Cub reporters make news, bring change
Some 1,500 cub reporters have been instrumental in heralding a change in Orissa's koraput, rated as one of the five most backward districts of the country by the Planning Commission, reports Priya Ranjan Sahu.india Updated: Jul 04, 2007 01:07 IST
If you think only sporting champions and computer geeks are getting younger by the day, think again. Journalists have also joined the gang. And they are making news for all the right reasons.
Some 1,500 cub reporters all of them school-going children have been instrumental in heralding a change in Koraput district in Orissa rated as one of the five most backward districts of the country by the Planning Commission with their reporting.
One of them, Sunita Gemel of Maliput village, even got the opportunity to participate in an international children’s forum in Beijing recently.
Other cub reporters like Nilima Behera and Upendra Banka have also gone places, thanks to their reporting skills. Both attended the Indian Social Forum held in New Delhi recently. The three cub reporters regularly write for a journal called Ankurodgam (Regeneration).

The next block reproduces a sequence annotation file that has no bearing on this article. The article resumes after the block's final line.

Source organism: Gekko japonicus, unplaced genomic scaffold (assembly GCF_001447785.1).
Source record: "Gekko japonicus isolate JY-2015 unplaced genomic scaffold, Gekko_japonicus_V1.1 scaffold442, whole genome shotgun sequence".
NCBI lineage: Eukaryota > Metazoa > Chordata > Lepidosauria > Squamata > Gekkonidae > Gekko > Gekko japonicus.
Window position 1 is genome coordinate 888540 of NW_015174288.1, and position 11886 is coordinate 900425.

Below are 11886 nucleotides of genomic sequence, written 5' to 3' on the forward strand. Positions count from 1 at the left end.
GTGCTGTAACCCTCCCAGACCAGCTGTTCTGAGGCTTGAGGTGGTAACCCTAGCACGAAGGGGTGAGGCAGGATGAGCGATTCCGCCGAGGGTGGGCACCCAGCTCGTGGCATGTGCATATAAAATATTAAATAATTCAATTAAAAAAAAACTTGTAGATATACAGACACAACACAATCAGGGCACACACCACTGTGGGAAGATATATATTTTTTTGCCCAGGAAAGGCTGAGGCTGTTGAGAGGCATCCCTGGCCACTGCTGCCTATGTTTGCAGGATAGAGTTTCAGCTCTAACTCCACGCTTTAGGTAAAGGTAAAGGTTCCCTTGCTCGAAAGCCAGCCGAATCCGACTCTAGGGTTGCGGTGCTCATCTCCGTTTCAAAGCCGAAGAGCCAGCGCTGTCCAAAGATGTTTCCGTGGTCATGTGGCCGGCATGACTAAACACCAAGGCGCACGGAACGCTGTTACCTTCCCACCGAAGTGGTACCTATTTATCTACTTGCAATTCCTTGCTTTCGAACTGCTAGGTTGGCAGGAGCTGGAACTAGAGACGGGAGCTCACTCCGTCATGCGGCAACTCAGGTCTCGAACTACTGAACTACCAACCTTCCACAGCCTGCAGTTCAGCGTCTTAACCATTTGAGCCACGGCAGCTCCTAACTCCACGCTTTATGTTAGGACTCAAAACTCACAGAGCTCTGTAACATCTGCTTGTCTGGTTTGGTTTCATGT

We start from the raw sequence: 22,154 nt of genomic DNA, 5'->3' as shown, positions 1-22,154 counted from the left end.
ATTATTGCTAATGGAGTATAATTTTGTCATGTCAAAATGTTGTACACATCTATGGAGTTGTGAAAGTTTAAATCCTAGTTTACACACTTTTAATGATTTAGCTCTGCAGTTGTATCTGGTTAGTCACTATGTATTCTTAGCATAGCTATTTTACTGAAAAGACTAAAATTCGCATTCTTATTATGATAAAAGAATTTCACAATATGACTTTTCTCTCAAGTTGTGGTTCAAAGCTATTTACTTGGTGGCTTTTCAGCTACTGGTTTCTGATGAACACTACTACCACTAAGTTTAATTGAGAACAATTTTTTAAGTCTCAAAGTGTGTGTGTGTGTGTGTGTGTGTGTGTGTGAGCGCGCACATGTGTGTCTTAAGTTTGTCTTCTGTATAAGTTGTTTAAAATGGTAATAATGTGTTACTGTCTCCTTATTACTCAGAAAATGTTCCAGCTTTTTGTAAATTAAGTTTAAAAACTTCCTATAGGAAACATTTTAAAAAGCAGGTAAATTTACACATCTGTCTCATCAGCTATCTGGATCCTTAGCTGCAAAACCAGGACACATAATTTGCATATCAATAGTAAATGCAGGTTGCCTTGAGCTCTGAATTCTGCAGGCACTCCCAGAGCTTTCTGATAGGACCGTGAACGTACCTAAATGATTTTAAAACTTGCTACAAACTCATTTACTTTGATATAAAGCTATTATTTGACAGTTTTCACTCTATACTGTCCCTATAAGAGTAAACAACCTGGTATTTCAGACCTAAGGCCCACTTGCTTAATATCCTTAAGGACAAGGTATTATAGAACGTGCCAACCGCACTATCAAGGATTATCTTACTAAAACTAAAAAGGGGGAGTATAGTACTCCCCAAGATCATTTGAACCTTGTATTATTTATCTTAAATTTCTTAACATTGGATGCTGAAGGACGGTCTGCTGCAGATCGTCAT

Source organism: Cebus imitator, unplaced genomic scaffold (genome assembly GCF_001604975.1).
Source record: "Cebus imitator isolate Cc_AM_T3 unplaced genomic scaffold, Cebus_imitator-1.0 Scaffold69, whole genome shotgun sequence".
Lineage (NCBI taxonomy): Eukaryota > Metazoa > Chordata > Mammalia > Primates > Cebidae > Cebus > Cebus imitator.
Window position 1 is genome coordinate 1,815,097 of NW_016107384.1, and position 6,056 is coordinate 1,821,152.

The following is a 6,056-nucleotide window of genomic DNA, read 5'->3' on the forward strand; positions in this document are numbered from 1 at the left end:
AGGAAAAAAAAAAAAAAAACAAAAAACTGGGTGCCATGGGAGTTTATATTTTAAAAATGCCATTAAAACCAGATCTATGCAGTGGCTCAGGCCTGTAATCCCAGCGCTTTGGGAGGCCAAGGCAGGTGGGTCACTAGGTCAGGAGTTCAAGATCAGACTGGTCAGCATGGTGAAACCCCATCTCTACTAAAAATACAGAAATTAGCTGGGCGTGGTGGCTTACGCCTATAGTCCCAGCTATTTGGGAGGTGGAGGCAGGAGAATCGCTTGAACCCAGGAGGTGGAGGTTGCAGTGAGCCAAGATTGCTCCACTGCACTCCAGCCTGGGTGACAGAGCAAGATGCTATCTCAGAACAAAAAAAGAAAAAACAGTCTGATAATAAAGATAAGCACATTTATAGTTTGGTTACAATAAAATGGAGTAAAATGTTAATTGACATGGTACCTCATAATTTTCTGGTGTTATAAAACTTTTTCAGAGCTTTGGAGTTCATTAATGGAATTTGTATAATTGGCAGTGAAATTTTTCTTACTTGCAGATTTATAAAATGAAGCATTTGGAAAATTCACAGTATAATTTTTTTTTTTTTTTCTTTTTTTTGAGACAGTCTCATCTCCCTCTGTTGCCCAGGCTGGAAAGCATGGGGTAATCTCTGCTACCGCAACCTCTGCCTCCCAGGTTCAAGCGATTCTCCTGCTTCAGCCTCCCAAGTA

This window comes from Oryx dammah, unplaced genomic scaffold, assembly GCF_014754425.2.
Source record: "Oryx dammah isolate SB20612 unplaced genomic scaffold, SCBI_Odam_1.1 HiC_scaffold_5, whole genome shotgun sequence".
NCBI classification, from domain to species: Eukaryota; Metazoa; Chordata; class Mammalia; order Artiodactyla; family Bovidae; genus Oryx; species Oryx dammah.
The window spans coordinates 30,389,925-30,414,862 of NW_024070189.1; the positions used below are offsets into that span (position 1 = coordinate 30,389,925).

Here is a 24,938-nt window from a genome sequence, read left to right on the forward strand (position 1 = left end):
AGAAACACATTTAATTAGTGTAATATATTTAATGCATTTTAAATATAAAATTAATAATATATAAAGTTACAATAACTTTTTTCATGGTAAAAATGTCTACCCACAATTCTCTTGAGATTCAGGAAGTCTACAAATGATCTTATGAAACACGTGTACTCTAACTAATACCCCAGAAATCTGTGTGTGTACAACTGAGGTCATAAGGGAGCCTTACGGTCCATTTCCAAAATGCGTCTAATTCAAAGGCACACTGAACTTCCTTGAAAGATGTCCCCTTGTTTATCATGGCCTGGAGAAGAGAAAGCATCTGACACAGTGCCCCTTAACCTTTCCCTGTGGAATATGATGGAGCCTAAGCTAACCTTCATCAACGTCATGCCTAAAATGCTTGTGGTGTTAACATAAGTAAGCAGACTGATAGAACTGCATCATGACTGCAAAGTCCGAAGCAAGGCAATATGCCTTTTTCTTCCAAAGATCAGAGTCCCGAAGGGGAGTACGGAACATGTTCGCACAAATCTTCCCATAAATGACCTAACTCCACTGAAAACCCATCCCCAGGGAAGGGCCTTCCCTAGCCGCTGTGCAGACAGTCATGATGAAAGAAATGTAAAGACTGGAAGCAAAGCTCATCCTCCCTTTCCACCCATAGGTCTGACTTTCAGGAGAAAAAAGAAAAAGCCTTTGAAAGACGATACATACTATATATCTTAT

The Child Reporter Project was started as a Unicef initiative in 2005 in two blocks Patangi and Dasmantpur with 100 school children as reporters.
Now, with the help of the Sarva Shikshya Abhiyan, started by the district administration and peoples’ groups, it has spread to all 14 blocks of the district. The numbers of cub reporters has also swelled to 1,500.
Children they may be but there is nothing child-like about their reports. Most of the articles in Ankurodgam highlight the basic problems people of this district face — lack of drinking water, sanitation and health service inadequacies, inadequate number of teachers in schools, loss of forest cover and drinking habit among elders.
These children have become active campaigners of social change. And with their pen, they are slowly but surely bringing about a change for the better.